First, historical film "simplifies evidence and removes many details."10 There are many reasons for this. Time constraints are one important factor, but equally limiting is the fact that the film medium is poor at conveying large amounts of complex historical detail. Thus, character motives, background information, societal values and norms: such things are necessarily truncated or even omitted so as not to overwhelm audiences. The fact that The Song of Roland would have been read or sung for medieval audiences likewise dictates that it not bog down in too much backstory. Thus, the epic devotes little time to describing the reasons for or logic of Charlemagne's campaign in Spain, while understandably omitting what an audience would consider trivial or irrelevant (e.g., logistical issues, weather conditions, bathroom breaks, although such information would prove valuable to historians). Movies likewise necessarily gloss over or remove complicated material. The difficult issue of slavery in the American colonies is hinted at in Mel Gibson's The Patriot, but it mostly (and problematically) becomes just a plot point to showcase British cruelty.11 Christopher Nolan's Dunkirk suggests that men of the British Expeditionary Force were frustrated with the Royal Air Force, but never explains why the RAF was seemingly absent from the beach evacuation.12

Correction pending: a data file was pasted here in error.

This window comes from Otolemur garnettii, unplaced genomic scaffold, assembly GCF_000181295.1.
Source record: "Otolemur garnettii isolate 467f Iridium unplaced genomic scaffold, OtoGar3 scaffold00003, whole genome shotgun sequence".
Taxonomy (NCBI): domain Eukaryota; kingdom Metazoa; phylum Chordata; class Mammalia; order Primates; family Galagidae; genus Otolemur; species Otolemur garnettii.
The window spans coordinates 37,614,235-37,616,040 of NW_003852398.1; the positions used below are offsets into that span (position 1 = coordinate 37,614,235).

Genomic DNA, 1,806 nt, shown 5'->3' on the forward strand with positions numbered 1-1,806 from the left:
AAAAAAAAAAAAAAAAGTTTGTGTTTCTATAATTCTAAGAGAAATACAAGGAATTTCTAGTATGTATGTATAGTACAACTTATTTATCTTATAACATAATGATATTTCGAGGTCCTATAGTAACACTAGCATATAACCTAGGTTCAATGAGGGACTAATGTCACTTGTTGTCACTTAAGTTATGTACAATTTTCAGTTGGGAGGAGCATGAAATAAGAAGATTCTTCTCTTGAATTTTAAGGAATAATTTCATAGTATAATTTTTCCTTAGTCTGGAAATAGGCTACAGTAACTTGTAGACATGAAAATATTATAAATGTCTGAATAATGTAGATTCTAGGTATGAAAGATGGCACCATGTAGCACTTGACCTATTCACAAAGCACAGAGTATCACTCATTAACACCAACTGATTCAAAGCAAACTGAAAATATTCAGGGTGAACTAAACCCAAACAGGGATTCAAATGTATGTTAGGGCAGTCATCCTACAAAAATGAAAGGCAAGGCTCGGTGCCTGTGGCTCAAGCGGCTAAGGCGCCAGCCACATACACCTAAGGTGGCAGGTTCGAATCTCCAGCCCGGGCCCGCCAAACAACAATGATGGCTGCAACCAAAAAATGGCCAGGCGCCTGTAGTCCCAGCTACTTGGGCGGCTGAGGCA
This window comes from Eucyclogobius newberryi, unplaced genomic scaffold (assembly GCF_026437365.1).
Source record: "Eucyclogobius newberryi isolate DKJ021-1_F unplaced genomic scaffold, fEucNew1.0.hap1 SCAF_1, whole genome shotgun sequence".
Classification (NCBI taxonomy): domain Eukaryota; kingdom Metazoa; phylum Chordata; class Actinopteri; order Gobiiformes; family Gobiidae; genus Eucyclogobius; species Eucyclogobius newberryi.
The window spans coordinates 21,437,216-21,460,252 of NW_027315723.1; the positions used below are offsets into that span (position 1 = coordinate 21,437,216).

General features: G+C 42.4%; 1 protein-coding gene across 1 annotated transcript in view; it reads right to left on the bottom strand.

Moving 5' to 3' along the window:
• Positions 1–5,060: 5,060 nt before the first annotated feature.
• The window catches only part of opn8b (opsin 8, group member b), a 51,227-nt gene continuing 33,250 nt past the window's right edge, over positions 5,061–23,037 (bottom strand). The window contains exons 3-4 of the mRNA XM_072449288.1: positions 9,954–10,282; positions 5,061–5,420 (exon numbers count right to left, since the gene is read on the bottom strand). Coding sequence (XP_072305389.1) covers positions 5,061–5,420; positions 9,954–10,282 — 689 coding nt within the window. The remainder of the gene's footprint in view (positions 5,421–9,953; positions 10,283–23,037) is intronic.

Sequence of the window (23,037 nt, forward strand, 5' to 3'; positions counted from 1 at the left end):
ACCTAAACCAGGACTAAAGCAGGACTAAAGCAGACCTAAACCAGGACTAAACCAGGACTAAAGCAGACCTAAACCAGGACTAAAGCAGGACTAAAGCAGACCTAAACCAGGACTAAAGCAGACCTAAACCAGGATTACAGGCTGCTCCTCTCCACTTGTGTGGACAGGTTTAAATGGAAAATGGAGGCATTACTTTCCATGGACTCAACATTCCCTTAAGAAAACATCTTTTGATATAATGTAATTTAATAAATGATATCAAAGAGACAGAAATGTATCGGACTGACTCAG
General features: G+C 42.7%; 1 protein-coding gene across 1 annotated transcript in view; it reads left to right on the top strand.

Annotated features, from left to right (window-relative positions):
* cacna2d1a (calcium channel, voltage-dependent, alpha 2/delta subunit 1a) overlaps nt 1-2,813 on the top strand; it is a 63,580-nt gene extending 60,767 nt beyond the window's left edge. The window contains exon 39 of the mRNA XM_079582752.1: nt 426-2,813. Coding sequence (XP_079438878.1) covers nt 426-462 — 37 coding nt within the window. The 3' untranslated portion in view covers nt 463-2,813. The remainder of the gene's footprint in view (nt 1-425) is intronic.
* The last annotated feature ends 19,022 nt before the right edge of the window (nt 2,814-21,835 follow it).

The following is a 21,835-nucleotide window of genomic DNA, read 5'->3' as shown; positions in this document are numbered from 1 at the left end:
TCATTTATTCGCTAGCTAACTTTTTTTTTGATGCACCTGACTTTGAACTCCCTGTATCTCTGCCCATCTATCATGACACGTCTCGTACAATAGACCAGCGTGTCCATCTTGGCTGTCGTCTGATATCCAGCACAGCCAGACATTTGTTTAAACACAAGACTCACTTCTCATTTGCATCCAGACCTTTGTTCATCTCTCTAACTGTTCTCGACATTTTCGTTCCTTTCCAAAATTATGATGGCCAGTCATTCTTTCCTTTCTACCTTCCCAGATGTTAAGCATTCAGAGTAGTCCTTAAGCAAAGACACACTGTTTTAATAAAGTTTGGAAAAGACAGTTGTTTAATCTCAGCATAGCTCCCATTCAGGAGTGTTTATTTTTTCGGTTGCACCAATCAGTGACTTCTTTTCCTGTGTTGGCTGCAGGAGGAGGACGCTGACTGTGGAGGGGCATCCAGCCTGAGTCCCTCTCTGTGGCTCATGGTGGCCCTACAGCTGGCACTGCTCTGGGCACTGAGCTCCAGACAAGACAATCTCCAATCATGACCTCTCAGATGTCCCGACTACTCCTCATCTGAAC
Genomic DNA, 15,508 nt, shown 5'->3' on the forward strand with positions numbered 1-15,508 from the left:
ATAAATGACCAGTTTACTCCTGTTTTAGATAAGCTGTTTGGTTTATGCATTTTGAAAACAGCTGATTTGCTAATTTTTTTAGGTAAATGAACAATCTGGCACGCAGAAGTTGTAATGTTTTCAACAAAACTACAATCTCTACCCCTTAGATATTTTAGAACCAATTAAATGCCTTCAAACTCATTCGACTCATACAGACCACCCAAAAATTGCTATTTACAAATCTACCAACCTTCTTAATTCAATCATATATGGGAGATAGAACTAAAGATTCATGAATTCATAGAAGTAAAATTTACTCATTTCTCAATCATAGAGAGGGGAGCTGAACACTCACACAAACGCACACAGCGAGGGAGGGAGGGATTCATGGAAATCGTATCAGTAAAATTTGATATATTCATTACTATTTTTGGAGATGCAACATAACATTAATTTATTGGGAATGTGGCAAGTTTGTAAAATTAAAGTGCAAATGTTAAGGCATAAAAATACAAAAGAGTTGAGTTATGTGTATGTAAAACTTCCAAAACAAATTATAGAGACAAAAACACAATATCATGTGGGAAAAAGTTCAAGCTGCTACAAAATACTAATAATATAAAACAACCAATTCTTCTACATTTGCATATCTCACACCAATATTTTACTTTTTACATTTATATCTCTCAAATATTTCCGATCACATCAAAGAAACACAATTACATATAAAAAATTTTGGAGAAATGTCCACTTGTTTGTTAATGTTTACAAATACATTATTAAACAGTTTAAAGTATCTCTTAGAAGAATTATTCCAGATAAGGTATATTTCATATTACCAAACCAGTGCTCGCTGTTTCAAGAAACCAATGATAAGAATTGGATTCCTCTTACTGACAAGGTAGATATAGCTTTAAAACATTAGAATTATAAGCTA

Yet another common attribute of films and texts is their tendency to utilize a three-act approach to storytelling.13 That is, the story usually unfolds in the form of exposition, complication, and resolution. Movie producers did not invent this approach, as the great majority of epics through history are structured in the same way. The Song of Roland begins by introducing the reader to the main characters and giving a cursory rationale for their being in Spain. Complication arises from an antagonist's conspiracy to destroy the hero's rearguard as it passes through the Pyrenees, resulting in an extended set piece battle. The story finally resolves with the trial and punishment of the evildoers. Historical films typically employ a similar structure. Steven Spielberg's Empire of the Sun begins by showcasing the bucolic life of an English boy born to a privileged diplomatic family in 1930s Shanghai. The Japanese takeover introduces complication, with the youth becoming separated from his parents and eking out an existence under hostile occupation. Resolution comes with Allied victory and familial reunion.14 In short, the three-act formula has proven its utility across time and space. Storytellers, be they writers or filmmakers, have artistic license to depart from it, but there are serious risks in doing so.